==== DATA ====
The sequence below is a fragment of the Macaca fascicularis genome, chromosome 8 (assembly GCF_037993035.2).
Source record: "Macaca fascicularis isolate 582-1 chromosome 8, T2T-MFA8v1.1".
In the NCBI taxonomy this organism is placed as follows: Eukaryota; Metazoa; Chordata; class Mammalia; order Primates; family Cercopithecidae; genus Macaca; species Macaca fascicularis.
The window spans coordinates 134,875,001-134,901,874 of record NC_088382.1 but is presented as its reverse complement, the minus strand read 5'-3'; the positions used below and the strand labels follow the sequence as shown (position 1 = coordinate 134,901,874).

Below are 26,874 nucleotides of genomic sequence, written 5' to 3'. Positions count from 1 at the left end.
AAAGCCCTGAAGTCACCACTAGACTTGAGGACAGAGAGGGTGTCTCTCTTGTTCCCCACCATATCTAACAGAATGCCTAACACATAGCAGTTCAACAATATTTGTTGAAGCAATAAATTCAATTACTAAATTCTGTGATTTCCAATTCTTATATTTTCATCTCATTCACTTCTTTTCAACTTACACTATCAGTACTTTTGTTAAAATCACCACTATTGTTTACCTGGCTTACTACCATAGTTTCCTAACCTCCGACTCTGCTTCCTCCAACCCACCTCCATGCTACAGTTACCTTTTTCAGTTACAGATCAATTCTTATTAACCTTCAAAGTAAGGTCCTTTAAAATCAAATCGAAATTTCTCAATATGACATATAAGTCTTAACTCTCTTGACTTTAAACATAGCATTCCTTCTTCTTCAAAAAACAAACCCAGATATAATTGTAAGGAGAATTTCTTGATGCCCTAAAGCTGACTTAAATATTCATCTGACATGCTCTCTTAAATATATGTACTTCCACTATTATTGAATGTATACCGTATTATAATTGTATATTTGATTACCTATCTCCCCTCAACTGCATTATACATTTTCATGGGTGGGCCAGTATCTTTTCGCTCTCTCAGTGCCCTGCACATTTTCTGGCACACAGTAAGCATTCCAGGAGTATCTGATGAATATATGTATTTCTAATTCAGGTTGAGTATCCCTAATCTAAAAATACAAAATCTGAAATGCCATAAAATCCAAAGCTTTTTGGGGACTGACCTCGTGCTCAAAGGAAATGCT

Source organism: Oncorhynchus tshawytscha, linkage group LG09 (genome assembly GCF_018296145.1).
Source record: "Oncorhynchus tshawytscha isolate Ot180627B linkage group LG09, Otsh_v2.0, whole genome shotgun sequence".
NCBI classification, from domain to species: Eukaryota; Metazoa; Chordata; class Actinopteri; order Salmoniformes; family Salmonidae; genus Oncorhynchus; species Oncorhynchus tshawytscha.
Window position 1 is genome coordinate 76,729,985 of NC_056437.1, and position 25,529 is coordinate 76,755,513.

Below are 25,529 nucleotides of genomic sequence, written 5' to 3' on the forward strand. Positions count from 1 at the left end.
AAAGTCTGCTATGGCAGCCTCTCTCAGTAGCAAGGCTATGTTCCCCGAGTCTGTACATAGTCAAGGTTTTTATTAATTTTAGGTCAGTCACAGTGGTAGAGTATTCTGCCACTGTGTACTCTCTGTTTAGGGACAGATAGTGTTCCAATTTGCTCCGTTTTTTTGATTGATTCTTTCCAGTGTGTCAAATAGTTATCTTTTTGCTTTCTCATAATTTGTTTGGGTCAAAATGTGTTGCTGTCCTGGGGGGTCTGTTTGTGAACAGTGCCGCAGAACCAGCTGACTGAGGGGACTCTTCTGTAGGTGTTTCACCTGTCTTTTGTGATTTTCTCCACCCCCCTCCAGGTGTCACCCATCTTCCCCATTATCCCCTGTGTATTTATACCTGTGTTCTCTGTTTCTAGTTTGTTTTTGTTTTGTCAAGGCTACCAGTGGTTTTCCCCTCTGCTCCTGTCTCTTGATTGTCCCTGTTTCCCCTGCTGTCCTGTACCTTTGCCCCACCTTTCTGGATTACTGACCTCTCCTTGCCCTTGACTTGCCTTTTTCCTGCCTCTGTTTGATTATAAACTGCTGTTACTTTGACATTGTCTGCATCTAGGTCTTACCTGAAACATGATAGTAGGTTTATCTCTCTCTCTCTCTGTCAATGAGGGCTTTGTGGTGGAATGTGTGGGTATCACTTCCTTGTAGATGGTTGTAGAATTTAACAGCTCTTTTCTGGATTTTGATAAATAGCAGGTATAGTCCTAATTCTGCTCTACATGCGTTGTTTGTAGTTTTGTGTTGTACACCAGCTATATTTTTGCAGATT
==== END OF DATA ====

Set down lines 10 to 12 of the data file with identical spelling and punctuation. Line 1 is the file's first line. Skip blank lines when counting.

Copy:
Window position 1 is genome coordinate 76,729,985 of NC_056437.1, and position 25,529 is coordinate 76,755,513.

Below are 25,529 nucleotides of genomic sequence, written 5' to 3' on the forward strand. Positions count from 1 at the left end.
AAAGTCTGCTATGGCAGCCTCTCTCAGTAGCAAGGCTATGTTCCCCGAGTCTGTACATAGTCAAGGTTTTTATTAATTTTAGGTCAGTCACAGTGGTAGAGTATTCTGCCACTGTGTACTCTCTGTTTAGGGACAGATAGTGTTCCAATTTGCTCCGTTTTTTTGATTGATTCTTTCCAGTGTGTCAAATAGTTATCTTTTTGCTTTCTCATAATTTGTTTGGGTCAAAATGTGTTGCTGTCCTGGGGGGTCTGTTTGTGAACAGTGCCGCAGAACCAGCTGACTGAGGGGACTCTTCTGTAGGTGTTTCACCTGTCTTTTGTGATTTTCTCCACCCCCCTCCAGGTGTCACCCATCTTCCCCATTATCCCCTGTGTATTTATACCTGTGTTCTCTGTTTCTAGTTTGTTTTTGTTTTGTCAAGGCTACCAGTGGTTTTCCCCTCTGCTCCTGTCTCTTGATTGTCCCTGTTTCCCCTGCTGTCCTGTACCTTTGCCCCACCTTTCTGGATTACTGACCTCTCCTTGCCCTTGACTTGCCTTTTTCCTGCCTCTGTTTGATTATAAACTGCTGTTACTTTGACATTGTCTGCATCTAGGTCTTACCTGAAACATGATAGTAGGTTTATCTCTCTCTCTCTCTGTCAATGAGGGCTTTGTGGTGGAATGTGTGGGTATCACTTCCTTGTAGATGGTTGTAGAATTTAACAGCTCTTTTCTGGATTTTGATAAATAGCAGGTATAGTCCTAATTCTGCTCTACATGCGTTGTTTGTAGTTTTGTGTTGTACACCAGCTATATTTTTGCAGATT